In pursuit of maximizing the development benefits of bioenergy, it is important to consider the entire bioenergy supply chain. At the front end, the availability of land and means by which land is accessed are critical [25]. At the back end, the extent to which bioenergy products are - or are not - aligned with and used to address high-priority social needs is equally important. We note in this context that electricity, cooking fuel, and fuel for agricultural machinery are key needs in many parts of Africa, whereas the need for fuel for light-duty vehicles is often less critical. In situations where bioenergy can provide previously missing links that enable new value chains, there is potential for large and indeed transformative development benefits.

Bioenergy overview

There are a substantial number of bioenergy feedstocks, conversion processes, and products, as summarized in Tables 1 and 2 and reviewed in more detail elsewhere [37,38]. Established combinations include:
  • Woody cellulosic biomass undergoes combustion to produce electricity and heat.

  • Starch- and sugar-rich crops undergo fermentation to produce ethanol.

  • Oil seeds undergo pressing and transesterification to produce biodiesel.

Table 1

Bioenergy feedstocks

Crop category


Industry status

Land, environment, and energy


Maize, wheat, sorghum

About 50 billion L ethanol in the US based on maize

Typically grown on high-quality cropland with substantial fertilizer input. Fossil energy displacement ratio 1.3 to 1.7. 4,000 L ethanol/ha in the U.S.


Sugarcane, sugar beets

About 23 billion L ethanol in Brazil based on sugarcane

Grown primarily on former pastureland in Brazil. Agrichemical inputs less than maize. Fossil energy displacement ratio about 8 to 10. 6,700 L/ha in Brazil today, could be substantially higher with conversion of cellulosics, energy cane.


Rapeseed, soy, sunflower, palm oil

About 23 billion L produced worldwide, most in the EU, US, and Brazil

Rapeseed, soy generally grown on cropland. Most palm oil plantations are on former forests. Fossil energy displacement ratio 2 to 2.5 for rapeseed and soy, about 4 to 8 for palm. 530 L/ha for soy in Argentina; 3,600 L/ha for palm in Malaysia.


Grass, trees, various wastes

331 TWh electricity globally. Liquid fuel capacity about 175 million L worldwide

Could in principle grow on land unsuitable for crops. Potential environmental benefits when incorporated into agricultural landscapes. Fossil energy displacement ratio somewhat speculative for liquid fuel production but expected to be similar to sugarcane. Over 7500 L/ha based on miscanthus yields in the US (25 tonnes/ha), 75 US gal/ton.

1Starch-rich crops: annual production [39]; fossil energy displacement [40]; corn yield [41]; dry mill yield [42].

2Sugar-rich crops: annual production [43]; fossil energy displacement and ethanol land yield [44].

3Oil-rich crops: annual production [7]; fossil energy displacement [45,46]; soy oil yield [47]; palm oil yield [48].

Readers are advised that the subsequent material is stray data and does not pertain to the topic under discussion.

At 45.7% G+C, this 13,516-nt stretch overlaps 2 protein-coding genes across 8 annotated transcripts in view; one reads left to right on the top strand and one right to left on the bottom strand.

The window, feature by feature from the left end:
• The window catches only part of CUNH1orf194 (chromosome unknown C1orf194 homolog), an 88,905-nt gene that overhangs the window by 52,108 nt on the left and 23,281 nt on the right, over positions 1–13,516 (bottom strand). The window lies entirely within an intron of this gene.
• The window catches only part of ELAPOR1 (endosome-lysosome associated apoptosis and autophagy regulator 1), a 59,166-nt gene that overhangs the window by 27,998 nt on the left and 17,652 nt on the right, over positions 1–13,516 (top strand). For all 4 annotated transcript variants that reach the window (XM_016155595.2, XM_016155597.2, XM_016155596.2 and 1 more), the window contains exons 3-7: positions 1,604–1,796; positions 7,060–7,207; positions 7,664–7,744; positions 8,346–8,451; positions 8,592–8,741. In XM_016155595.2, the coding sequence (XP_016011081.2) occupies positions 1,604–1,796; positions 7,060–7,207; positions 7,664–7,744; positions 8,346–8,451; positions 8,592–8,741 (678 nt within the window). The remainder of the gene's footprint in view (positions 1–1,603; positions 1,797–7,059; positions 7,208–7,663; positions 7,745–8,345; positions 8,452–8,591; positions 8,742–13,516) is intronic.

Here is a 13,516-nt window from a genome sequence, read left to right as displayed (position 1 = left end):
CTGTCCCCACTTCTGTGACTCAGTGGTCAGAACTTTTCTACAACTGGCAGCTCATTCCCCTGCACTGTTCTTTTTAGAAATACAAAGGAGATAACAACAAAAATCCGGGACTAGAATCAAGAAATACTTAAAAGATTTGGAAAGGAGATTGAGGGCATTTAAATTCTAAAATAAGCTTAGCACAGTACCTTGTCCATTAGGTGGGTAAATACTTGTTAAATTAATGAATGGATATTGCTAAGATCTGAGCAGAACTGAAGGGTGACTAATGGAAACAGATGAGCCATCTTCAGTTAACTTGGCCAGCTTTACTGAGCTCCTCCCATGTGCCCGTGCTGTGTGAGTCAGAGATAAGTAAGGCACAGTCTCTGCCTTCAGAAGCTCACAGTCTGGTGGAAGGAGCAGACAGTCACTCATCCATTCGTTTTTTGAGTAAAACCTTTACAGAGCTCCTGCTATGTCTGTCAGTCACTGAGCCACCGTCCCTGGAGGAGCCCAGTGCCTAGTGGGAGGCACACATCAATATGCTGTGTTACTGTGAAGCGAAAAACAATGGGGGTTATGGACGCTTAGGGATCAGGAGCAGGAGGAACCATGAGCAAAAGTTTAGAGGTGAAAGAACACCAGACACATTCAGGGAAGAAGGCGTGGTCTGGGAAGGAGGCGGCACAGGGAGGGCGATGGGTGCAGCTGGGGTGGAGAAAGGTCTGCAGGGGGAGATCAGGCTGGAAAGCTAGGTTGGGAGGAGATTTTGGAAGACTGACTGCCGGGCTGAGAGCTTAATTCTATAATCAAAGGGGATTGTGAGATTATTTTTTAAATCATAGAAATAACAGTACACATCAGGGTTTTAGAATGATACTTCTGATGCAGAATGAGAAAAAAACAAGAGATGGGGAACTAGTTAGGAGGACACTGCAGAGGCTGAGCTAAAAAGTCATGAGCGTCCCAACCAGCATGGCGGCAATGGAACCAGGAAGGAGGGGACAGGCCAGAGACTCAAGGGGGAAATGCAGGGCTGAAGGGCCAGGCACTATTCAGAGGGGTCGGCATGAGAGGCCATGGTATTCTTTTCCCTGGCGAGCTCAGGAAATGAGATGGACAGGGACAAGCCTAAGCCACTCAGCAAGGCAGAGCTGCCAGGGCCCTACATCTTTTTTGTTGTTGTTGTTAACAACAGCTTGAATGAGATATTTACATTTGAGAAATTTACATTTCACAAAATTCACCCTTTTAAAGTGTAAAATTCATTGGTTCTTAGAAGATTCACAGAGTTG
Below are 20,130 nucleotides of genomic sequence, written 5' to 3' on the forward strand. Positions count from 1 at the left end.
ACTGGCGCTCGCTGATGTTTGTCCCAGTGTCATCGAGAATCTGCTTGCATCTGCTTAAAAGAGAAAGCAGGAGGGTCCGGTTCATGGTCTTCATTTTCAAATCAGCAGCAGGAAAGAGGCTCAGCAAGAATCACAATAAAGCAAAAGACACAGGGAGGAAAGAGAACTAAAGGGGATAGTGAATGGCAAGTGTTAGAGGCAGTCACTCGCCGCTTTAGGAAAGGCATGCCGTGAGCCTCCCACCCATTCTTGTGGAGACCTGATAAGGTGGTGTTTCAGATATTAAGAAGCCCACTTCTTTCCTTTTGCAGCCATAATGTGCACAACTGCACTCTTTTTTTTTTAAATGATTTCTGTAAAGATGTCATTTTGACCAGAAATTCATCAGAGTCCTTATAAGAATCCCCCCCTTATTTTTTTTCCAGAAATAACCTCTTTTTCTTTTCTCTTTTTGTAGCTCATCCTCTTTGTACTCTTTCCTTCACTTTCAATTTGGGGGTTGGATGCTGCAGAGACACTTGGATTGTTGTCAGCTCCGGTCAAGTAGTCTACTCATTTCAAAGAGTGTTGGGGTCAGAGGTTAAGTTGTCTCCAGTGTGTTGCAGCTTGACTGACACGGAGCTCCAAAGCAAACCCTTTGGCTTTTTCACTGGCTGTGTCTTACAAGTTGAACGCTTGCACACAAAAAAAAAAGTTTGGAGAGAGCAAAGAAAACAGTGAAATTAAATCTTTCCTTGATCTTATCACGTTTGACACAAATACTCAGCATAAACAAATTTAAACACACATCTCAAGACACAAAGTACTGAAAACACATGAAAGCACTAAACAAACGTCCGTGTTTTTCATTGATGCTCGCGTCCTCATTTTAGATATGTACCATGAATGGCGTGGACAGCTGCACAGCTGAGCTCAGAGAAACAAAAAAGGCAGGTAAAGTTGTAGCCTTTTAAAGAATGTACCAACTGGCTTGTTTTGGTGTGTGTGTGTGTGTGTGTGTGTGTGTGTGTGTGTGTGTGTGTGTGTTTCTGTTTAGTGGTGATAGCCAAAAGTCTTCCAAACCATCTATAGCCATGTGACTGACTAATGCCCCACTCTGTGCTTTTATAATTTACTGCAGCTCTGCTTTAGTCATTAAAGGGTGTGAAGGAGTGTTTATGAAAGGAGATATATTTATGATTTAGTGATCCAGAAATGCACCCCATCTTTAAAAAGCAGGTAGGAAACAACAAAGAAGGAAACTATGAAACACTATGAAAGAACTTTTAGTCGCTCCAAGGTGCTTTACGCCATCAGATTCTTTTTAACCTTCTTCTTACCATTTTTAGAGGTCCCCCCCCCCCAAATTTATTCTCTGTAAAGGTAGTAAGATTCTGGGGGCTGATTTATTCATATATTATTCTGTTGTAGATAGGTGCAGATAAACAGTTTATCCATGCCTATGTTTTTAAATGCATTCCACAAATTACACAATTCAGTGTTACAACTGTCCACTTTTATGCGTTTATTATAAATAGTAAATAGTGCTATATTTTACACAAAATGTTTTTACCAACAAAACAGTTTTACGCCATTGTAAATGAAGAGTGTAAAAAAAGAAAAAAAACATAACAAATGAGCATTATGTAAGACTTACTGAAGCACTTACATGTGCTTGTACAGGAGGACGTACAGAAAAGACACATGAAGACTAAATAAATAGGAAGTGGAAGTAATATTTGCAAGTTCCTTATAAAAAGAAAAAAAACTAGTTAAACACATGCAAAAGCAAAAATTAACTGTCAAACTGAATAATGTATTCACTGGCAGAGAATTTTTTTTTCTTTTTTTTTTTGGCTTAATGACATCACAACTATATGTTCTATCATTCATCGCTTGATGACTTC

4Cellulosic crops: global electricity [49]; global cellulosic biofuel capacity [37]; current miscanthus yields [50].

Table 2

Modern bioenergy conversion technology summary






Electricity, heat

Mature. Electricity generation rather capital intensive (about $1,900 - $4,300/installed kW).


Electricity (via gas turbines) or synthetic gasoline and diesel (e.g., Fischer-Tropsch)

Limited commercial application. Often highly capital intensive (about $375/L annual capacity for coal liquefaction in South Africa).


“Biocrude”, a mixture of liquid-phase organics

Limited commercial application. $2/L annual capacity for production of naptha and diesel.

Pressing and transesterification4

Biodiesel from oil-rich crops

Mature. Relatively simple, low capital ($0.33/L installed capacity for biodiesel in Europe).


Fermentation of starch and sugars

Ethanol, potentially many other molecules

Mature for ethanol production. Capital cost5 about $1.20/L installed capacity for ethanol with cogeneration in Brazil, about $2/L installed capacity for maize ethanol in the US.

Anaerobic digestion


Rather mature. Can be applied to both liquid and solid wastes. Many thousand small-scale digesters operative, particularly in China and Germany.

Lignocellulose hydrolysis and fermentation

Ethanol, potentially many other molecules

Not mature. Hydrolysis can be accomplished via acid or enzymes. Several fermentation options and configurations.

1Combustion capital costs: [51].

2Gasification capital costs: [52].

3Pyrolysis capital costs: [53].

4Biodiesel capital costs: [54].

5Sugarcane ethanol capital costs: [55].

Processes based on grains, sugarcane, or palm oil achieve rather high per hectare fuel productivity. However, this parameter is generally lower for fuels from oil seeds, which are in many cases coproducts of animal feed production. Fossil fuel displacement ratios, as well as greenhouse gas emission reductions, are generally high for processes based on sugarcane, cellulosic feedstocks, and oil-rich crops, and positive but moderate for bioenergy production from grains. Processes based on cellulosic feedstocks offer broad site range, potential for high per hectare yields, and low feedstock purchase cost. In addition, there is well-documented potential for environmental benefits from incorporating perennial grasses into agricultural landscapes with respect to soil fertility and land reclamation, water quality, and wildlife habitat [34,35,56-58]. While cellulosic feedstocks are widely thought to offer great promise for the future, conversion technology to liquid fuels is still under development and is not yet widely applied.